International Urban Design Studio 2018, Kyojima-Sumida District, Tokyo

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Ali, Abaan
Binder, Robert
Chen, Boruo
Coulter, Ghazaleh
Davis, Tate
Dyess, Chelsea
Garcia Baez, Ricardo
Horadam, Nathaniel
Kim, Rebekah
Kimura-Thollander, Phillippe
Lancaster, Zachary
Marinelli, Abigail
McKay, Alyssa
Sepkowitz, Isabel
Starbuck, Zachary
Steidl, Paul
Tanglao, Jed Mick
Van Dyke, Rebecca
Waldon, James
Walls, Daniel
Wu, Yanlin
Yang, Perry Pei-Ju
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The Tokyo Smart City Studio is a practical capstone project housed within the Eco Urban Lab at Georgia Tech’s School of City and Regional Planning and School of Architecture. Throughout the four-month semester, students collaborate on innovative urban design solutions for some of Tokyo’s most important problems. In conjunction with the Global Carbon Project (GCP), the National Institute for Environmental Studies of Japan, the Department of Urban Engineering of the University of Tokyo, and the University of Tsukuba, Georgia Tech Students tackled issues ranging from energy consumption and disaster preparedness to heat stress and a vulnerable elderly population. The group completed five comprehensive reviews, a week-long site visit to Tokyo, multiple workshopping sessions, an Architecture Exposition, and two final reports. The focus area of this year’s studio was Kyojima, a one-half kilometer neighborhood in Sumida-Ku. In the late 19th century, this neighborhood was characterized by paddy fields, marshes, and a few small factories. It’s known for its traditional Japanese crafts, tight alleyways, and wooden tenement housing. The area is dense and in need of revitalization. Kirakira Street, the neighborhood’s once bustling shopping destination, is in substantial economic decline. This document is a detailed report of all student proposals aimed at assisting community members and other Kyojima stakeholders with technological, design, and policy solutions.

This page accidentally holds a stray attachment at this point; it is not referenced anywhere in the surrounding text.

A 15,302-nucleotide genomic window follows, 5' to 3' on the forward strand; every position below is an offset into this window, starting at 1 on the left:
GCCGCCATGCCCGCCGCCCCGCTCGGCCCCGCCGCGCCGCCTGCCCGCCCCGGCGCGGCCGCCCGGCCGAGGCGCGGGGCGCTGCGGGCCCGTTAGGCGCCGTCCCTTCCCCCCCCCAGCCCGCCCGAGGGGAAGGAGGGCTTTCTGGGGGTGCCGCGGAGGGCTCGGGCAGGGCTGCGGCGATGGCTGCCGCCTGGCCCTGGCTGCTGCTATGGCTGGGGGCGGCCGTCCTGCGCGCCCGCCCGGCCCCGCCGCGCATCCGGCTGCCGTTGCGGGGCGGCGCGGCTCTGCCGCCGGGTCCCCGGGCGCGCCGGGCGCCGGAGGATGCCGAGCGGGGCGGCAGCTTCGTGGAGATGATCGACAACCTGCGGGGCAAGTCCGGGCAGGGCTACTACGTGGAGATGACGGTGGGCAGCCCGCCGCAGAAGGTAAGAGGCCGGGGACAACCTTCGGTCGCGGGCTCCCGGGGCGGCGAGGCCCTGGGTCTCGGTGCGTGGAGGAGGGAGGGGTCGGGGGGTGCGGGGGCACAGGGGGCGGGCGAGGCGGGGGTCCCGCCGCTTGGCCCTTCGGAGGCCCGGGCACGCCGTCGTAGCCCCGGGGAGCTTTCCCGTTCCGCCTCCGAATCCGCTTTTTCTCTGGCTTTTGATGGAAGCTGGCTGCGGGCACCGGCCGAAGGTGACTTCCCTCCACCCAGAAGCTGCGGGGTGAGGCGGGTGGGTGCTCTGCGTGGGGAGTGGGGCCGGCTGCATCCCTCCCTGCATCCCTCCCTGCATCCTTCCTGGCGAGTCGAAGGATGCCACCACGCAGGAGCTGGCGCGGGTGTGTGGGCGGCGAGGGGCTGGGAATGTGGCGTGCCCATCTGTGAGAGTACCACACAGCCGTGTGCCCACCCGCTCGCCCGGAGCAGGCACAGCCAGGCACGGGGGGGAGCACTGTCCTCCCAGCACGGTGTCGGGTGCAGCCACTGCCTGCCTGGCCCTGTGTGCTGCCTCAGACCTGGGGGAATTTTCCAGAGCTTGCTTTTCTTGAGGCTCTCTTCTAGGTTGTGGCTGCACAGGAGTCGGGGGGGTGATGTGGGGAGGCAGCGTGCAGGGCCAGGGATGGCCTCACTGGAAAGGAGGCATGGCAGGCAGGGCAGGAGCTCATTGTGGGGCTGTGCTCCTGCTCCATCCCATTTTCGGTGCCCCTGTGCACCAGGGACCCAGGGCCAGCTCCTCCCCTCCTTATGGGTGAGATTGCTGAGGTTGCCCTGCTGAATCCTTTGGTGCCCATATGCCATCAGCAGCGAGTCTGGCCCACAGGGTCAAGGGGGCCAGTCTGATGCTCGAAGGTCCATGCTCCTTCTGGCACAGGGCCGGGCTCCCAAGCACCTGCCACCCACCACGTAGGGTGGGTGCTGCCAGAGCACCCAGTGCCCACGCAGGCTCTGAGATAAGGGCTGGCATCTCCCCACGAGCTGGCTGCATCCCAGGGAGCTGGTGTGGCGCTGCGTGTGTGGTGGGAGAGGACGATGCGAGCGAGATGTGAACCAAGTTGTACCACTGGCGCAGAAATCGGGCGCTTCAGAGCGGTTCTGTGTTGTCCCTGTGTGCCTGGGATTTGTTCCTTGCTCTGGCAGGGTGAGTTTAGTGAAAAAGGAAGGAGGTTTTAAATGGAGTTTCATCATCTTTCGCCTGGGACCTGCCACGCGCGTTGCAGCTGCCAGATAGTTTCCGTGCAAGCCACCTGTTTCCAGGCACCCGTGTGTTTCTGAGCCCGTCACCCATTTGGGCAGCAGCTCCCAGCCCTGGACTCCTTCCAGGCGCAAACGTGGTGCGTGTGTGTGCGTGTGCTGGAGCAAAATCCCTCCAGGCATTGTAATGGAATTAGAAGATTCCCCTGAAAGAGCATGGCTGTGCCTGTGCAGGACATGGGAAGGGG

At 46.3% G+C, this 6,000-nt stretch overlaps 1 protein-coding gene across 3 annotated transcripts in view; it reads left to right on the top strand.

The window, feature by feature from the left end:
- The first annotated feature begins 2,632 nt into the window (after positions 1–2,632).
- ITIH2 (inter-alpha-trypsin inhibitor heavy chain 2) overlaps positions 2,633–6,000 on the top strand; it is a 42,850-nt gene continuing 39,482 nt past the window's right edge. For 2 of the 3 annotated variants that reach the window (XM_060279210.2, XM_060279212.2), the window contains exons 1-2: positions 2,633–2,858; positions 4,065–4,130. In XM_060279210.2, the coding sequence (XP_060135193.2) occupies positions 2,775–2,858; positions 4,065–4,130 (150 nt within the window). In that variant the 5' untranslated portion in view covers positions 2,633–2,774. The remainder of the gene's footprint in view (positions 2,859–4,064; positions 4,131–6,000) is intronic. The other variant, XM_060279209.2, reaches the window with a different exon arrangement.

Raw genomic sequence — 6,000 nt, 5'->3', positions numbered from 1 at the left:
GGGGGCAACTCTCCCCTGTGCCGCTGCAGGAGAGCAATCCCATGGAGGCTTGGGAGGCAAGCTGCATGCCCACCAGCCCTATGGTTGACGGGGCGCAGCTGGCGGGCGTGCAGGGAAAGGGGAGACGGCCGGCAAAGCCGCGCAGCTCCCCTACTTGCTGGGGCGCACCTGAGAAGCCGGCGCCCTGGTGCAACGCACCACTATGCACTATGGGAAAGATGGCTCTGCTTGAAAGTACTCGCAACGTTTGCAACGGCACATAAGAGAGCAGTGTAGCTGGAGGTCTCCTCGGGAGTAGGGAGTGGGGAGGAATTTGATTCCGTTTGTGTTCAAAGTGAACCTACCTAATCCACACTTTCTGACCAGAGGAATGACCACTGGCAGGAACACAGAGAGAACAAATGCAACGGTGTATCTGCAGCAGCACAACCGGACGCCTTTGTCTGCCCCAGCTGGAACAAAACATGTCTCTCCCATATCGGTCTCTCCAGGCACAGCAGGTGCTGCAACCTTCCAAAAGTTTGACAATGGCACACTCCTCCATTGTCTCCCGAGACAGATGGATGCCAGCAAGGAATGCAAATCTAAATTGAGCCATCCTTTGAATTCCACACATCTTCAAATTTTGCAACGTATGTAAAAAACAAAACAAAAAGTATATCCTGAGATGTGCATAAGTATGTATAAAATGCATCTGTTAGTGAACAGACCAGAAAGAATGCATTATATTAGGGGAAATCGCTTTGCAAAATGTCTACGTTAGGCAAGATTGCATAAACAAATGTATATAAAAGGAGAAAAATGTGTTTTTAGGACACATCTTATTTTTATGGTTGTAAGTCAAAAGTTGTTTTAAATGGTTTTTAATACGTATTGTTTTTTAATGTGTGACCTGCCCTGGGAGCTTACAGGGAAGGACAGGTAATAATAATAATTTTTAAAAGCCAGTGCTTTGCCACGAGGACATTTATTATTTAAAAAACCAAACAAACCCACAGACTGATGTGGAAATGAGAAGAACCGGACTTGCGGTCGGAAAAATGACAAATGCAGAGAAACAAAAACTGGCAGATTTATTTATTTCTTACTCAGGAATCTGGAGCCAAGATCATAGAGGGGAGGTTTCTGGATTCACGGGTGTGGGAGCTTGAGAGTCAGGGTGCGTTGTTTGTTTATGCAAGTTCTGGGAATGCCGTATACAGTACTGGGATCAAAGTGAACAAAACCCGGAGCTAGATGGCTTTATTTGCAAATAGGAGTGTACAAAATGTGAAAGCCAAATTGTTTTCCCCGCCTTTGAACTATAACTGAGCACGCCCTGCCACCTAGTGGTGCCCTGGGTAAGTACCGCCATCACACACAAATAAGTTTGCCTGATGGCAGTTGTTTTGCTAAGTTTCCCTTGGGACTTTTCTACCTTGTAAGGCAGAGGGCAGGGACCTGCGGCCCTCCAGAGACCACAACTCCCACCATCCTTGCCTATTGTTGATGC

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Studio Report
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